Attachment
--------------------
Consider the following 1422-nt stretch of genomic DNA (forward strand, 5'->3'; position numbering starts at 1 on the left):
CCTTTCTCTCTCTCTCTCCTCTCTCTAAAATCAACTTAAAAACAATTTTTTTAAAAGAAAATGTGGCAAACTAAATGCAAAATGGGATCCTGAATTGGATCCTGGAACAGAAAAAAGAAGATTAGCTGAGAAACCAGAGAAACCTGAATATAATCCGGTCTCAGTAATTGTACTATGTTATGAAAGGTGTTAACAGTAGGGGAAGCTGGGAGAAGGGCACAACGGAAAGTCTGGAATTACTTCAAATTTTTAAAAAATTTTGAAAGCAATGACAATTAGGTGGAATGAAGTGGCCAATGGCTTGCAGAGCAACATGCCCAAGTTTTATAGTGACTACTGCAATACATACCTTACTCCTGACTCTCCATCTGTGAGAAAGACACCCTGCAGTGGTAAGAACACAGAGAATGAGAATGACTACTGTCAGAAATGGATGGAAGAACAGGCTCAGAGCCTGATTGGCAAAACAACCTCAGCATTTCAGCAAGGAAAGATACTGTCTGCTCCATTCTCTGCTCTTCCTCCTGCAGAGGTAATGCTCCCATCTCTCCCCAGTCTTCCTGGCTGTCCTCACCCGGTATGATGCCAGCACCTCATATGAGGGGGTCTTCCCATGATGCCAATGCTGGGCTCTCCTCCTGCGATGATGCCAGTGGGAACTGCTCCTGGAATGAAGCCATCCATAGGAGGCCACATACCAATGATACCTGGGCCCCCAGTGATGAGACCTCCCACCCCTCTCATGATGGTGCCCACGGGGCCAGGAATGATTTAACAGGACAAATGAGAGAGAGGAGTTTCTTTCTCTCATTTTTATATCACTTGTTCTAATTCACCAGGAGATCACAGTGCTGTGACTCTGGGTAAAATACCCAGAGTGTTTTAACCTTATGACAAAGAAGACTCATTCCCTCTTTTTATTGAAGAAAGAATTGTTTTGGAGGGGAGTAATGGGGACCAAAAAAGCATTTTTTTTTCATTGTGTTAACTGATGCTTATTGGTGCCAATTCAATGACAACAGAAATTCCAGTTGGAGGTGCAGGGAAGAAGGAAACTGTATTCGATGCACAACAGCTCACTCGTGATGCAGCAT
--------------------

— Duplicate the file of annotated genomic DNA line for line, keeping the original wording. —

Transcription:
Consider the following 1422-nt stretch of genomic DNA (forward strand, 5'->3'; position numbering starts at 1 on the left):
CCTTTCTCTCTCTCTCTCCTCTCTCTAAAATCAACTTAAAAACAATTTTTTTAAAAGAAAATGTGGCAAACTAAATGCAAAATGGGATCCTGAATTGGATCCTGGAACAGAAAAAAGAAGATTAGCTGAGAAACCAGAGAAACCTGAATATAATCCGGTCTCAGTAATTGTACTATGTTATGAAAGGTGTTAACAGTAGGGGAAGCTGGGAGAAGGGCACAACGGAAAGTCTGGAATTACTTCAAATTTTTAAAAAATTTTGAAAGCAATGACAATTAGGTGGAATGAAGTGGCCAATGGCTTGCAGAGCAACATGCCCAAGTTTTATAGTGACTACTGCAATACATACCTTACTCCTGACTCTCCATCTGTGAGAAAGACACCCTGCAGTGGTAAGAACACAGAGAATGAGAATGACTACTGTCAGAAATGGATGGAAGAACAGGCTCAGAGCCTGATTGGCAAAACAACCTCAGCATTTCAGCAAGGAAAGATACTGTCTGCTCCATTCTCTGCTCTTCCTCCTGCAGAGGTAATGCTCCCATCTCTCCCCAGTCTTCCTGGCTGTCCTCACCCGGTATGATGCCAGCACCTCATATGAGGGGGTCTTCCCATGATGCCAATGCTGGGCTCTCCTCCTGCGATGATGCCAGTGGGAACTGCTCCTGGAATGAAGCCATCCATAGGAGGCCACATACCAATGATACCTGGGCCCCCAGTGATGAGACCTCCCACCCCTCTCATGATGGTGCCCACGGGGCCAGGAATGATTTAACAGGACAAATGAGAGAGAGGAGTTTCTTTCTCTCATTTTTATATCACTTGTTCTAATTCACCAGGAGATCACAGTGCTGTGACTCTGGGTAAAATACCCAGAGTGTTTTAACCTTATGACAAAGAAGACTCATTCCCTCTTTTTATTGAAGAAAGAATTGTTTTGGAGGGGAGTAATGGGGACCAAAAAAGCATTTTTTTTTCATTGTGTTAACTGATGCTTATTGGTGCCAATTCAATGACAACAGAAATTCCAGTTGGAGGTGCAGGGAAGAAGGAAACTGTATTCGATGCACAACAGCTCACTCGTGATGCAGCAT